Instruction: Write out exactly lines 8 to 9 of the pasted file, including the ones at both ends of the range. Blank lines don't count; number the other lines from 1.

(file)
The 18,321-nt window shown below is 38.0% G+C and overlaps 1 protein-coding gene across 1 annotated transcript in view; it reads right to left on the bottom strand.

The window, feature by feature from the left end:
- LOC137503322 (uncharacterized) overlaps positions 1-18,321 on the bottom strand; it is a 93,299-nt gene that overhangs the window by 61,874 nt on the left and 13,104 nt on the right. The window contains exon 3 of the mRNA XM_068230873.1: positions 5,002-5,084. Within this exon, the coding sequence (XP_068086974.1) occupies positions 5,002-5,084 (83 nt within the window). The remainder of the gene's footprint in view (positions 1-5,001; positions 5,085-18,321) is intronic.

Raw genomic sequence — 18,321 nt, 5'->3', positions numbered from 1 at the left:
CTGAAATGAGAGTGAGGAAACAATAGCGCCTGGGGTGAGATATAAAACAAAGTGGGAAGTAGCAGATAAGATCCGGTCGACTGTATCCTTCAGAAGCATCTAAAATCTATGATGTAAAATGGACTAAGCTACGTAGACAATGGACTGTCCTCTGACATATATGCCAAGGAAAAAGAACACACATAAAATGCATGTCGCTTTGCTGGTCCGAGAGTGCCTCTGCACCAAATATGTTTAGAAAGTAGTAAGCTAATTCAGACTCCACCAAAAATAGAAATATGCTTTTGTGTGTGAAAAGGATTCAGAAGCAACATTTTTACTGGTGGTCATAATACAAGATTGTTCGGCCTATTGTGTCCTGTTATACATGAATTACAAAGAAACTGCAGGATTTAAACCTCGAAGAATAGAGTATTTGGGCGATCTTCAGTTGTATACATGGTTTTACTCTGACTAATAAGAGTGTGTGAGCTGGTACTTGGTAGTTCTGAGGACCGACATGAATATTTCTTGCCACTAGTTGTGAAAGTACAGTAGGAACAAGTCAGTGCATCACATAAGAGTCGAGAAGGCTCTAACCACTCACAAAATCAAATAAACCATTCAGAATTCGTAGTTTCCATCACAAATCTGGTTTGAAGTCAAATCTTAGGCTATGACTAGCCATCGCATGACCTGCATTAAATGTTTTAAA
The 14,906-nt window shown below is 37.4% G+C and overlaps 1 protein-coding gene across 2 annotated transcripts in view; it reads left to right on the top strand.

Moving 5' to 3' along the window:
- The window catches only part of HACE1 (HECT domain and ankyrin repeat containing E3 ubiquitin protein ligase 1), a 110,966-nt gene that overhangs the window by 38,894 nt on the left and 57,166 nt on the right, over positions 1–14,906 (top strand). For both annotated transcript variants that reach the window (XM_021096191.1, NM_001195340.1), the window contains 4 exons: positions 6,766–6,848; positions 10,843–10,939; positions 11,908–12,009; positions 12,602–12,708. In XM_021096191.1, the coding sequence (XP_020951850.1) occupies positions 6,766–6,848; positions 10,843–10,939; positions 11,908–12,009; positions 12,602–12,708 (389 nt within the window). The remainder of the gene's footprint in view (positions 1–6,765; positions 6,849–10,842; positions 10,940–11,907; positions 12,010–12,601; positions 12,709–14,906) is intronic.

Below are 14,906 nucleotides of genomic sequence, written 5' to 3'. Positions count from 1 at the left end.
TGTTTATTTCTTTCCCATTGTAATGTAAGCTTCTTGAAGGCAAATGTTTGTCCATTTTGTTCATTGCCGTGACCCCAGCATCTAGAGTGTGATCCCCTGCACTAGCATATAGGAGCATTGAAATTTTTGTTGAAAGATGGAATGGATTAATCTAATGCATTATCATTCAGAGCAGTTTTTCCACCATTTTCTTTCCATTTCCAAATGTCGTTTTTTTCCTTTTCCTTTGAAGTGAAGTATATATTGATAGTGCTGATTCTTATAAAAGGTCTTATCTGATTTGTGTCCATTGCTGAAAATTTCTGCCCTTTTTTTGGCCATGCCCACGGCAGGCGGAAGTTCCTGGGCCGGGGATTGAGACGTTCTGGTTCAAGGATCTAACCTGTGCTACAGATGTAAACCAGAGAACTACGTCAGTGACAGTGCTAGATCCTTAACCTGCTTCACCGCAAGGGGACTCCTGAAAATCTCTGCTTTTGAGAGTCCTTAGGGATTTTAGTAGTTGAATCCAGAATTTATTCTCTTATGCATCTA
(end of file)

- The window catches only part of HACE1 (HECT domain and ankyrin repeat containing E3 ubiquitin protein ligase 1), a 110,966-nt gene that overhangs the window by 38,894 nt on the left and 57,166 nt on the right, over positions 1–14,906 (top strand). For both annotated transcript variants that reach the window (XM_021096191.1, NM_001195340.1), the window contains 4 exons: positions 6,766–6,848; positions 10,843–10,939; positions 11,908–12,009; positions 12,602–12,708. In XM_021096191.1, the coding sequence (XP_020951850.1) occupies positions 6,766–6,848; positions 10,843–10,939; positions 11,908–12,009; positions 12,602–12,708 (389 nt within the window). The remainder of the gene's footprint in view (positions 1–6,765; positions 6,849–10,842; positions 10,940–11,907; positions 12,010–12,601; positions 12,709–14,906) is intronic.

Below are 14,906 nucleotides of genomic sequence, written 5' to 3'. Positions count from 1 at the left end.